The concentration on stability is dictated by the prevailing conditions on the one hand, to urge action, seriousness and perseverance, and at the same time to give priority to the major national issues —the role played by the National Union in the coming period and after 2016. By that time, I will not be at the head of the Union. There will be new unconstrained leadership, which will be free to choose the tone of its future work.

Have all parties respected the terms of social contract, and is there any progress achieved in respect of implementing these items?

The contract includes five themes to be addressed, and we have set up five committees to work on them. The committee concerned with the institutionalization of social dialogue has achieved remarkable headway through consensus of the social parties. It presented a draft law on institutionalized social dialogue to the presidency of council of ministers, which approved it. This draft law has been put up to People’s Representatives Assembly. We appeal to the Assembly to accelerate its ratification, given its importance for addressing the outstanding problems and identifying responsibilities.

We will match the developed countries in addressing the social problems. We have agreed not to demand an increase in wages during 2016, and to dedicate our time to addressing the significant issues included in the social contract (we marked the fifth anniversary of 14 January 2011 revolution, while the set themes remain unaddressed).

It is imperative to restore a work value, because a country that does not work will not have a progressing economy. We must be up to the challenge of achieving a 1.5 % growth rate by the end of 2016, which would represent a good indicator for the Tunisian investors, who remain restrained and wary of investment. Such is the national role we will undertake in the future.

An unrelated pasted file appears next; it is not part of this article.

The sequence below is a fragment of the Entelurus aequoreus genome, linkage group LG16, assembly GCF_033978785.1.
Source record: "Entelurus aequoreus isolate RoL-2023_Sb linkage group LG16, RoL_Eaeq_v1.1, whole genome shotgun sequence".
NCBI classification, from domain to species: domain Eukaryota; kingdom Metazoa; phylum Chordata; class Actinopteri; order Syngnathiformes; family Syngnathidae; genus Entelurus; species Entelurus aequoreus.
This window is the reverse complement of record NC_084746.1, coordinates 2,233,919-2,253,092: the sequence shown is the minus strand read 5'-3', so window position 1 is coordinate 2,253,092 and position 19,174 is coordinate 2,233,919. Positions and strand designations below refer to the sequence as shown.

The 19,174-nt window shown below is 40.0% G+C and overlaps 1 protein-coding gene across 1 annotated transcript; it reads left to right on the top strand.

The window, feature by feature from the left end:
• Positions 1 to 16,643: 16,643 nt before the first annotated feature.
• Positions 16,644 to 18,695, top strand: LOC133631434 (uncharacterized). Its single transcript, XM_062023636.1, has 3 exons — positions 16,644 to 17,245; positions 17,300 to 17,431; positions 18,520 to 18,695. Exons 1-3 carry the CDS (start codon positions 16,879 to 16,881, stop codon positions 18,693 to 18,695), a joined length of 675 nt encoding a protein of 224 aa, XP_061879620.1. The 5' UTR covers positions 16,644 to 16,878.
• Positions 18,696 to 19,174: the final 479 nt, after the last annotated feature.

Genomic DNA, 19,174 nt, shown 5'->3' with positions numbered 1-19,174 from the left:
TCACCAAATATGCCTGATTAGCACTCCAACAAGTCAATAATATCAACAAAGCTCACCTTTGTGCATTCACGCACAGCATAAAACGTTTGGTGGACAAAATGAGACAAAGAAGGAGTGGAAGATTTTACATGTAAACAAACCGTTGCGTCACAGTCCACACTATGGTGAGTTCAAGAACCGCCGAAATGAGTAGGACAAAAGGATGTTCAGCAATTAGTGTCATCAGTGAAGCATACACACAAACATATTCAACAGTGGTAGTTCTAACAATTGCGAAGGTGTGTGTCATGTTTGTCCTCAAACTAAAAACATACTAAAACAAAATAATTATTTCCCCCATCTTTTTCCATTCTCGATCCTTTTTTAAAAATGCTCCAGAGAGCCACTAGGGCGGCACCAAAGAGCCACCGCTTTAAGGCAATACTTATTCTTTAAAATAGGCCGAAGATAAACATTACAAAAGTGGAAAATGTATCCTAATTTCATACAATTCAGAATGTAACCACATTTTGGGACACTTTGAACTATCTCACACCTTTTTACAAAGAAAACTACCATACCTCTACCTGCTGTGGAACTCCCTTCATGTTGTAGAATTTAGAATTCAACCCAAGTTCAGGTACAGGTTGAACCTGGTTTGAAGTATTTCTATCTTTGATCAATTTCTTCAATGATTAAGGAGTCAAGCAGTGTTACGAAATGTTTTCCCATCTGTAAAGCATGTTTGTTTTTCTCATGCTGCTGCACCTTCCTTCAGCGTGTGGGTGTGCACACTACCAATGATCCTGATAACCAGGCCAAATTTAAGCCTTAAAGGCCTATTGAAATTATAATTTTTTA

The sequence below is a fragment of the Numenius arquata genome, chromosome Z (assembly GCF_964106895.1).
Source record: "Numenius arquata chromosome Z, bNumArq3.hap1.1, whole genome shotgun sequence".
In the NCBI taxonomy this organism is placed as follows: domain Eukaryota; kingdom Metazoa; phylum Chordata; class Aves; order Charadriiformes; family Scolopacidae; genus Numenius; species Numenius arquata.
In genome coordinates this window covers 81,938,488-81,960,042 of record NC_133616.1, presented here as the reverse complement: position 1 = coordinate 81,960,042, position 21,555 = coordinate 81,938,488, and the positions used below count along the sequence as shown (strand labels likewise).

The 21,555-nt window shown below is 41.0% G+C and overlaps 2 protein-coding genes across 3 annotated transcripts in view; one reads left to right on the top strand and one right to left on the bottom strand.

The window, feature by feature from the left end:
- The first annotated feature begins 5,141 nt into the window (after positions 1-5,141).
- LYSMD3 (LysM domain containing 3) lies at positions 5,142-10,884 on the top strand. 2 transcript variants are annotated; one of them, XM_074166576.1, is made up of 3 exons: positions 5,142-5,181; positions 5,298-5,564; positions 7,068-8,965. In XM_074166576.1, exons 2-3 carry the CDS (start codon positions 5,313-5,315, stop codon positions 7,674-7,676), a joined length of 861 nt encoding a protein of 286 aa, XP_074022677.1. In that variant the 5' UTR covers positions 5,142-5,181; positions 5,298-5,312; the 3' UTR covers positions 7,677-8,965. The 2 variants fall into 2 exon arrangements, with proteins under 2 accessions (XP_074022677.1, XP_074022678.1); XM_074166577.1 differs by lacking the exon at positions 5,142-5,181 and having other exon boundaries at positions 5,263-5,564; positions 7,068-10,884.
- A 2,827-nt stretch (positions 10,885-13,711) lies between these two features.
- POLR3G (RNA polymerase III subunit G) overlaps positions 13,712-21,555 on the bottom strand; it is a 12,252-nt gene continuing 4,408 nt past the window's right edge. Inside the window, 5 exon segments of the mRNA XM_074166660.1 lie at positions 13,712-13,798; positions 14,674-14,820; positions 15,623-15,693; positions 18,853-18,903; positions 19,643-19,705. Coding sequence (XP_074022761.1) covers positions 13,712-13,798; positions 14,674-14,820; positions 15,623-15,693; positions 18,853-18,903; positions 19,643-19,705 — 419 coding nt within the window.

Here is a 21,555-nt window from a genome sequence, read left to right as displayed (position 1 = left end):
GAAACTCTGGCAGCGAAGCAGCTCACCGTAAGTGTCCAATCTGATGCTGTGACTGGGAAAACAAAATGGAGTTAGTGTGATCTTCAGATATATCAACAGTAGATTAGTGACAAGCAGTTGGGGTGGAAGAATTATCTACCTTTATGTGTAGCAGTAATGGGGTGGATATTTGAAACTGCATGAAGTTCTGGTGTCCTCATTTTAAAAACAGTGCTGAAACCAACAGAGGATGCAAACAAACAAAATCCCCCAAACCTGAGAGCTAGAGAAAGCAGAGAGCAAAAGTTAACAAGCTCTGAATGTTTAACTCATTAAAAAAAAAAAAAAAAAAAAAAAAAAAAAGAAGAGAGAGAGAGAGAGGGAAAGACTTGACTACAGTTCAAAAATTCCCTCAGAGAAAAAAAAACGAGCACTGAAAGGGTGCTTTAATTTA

If all sides reach a consensus about the existing problems, and commit themselves to what has been agreed upon, be it stability, truce, or whatever you want to name it, we will be able to address the security and social challenges. Achievement of economic and security essentially depend on social security.

Observers have predicted a political upheaval that could topple the government of Prime Minister Habib Essid. Some have even gambled on social tension and strikes as factors of such an upheaval. How do you view that?

We pray to God to protect our country tremors against such upheavals. A wise man is the one who anticipates and foresees tremors and risks and tries to address them before they happen, through consensus and social dialogue. The agreement reached on the social dialogues gives the worker a chance to go about his work and production without any restrains or fears. The government’s efforts must concentrate on the major issues, in cooperation with the stakeholders. This agreement contributes to achieving stability. It would be more appropriate if a consensus is reached about the private sector so that there will be stability in both sides.

In regard to the crisis between the education unions and the Minister of Education, the unions have escalated tension, by making inflammatory remarks, which many criticized and described as ‘ bone breaking’ struggle between the two sides. Did you intervene to tone down this conflict?

What is needed at this point is to find a solution to the existing problems so as the talked about ‘ bone breaking’ could be averted. There are a number of rights about which both the government and the unions have certain perspectives. We are in the process of searching for a solution and will soon end the arising dispute.

Besides, the Minister of Education himself has repeatedly said that status of educators needed to be reconsidered. He has reached a series of agreements with the Union, and is definitely looking forward to sorting out differences as soon as possible. As for the made statements, which are further exacerbated by the media, the minister releases statements and makes mistakes, and so do we, which ultimately leads to tensions.

Your duties as UGTT General Secretary will end by the 2016, how do you view the workers’ organization after its next congress?

UGTT’s by-law does not allow more than two terms. On this note, I believe there is no one who has assumed the Union’s leadership for two terms and is still able to make additions to the Union. I shall leave at the end of 2016, and I hope I have achieved part of the aspirations cherished by our workers. I think our Union is full of female and male competencies, and I hope a woman will lead UGTT in the next term. I also hope my successor will be as dedicated as our predecessors and us.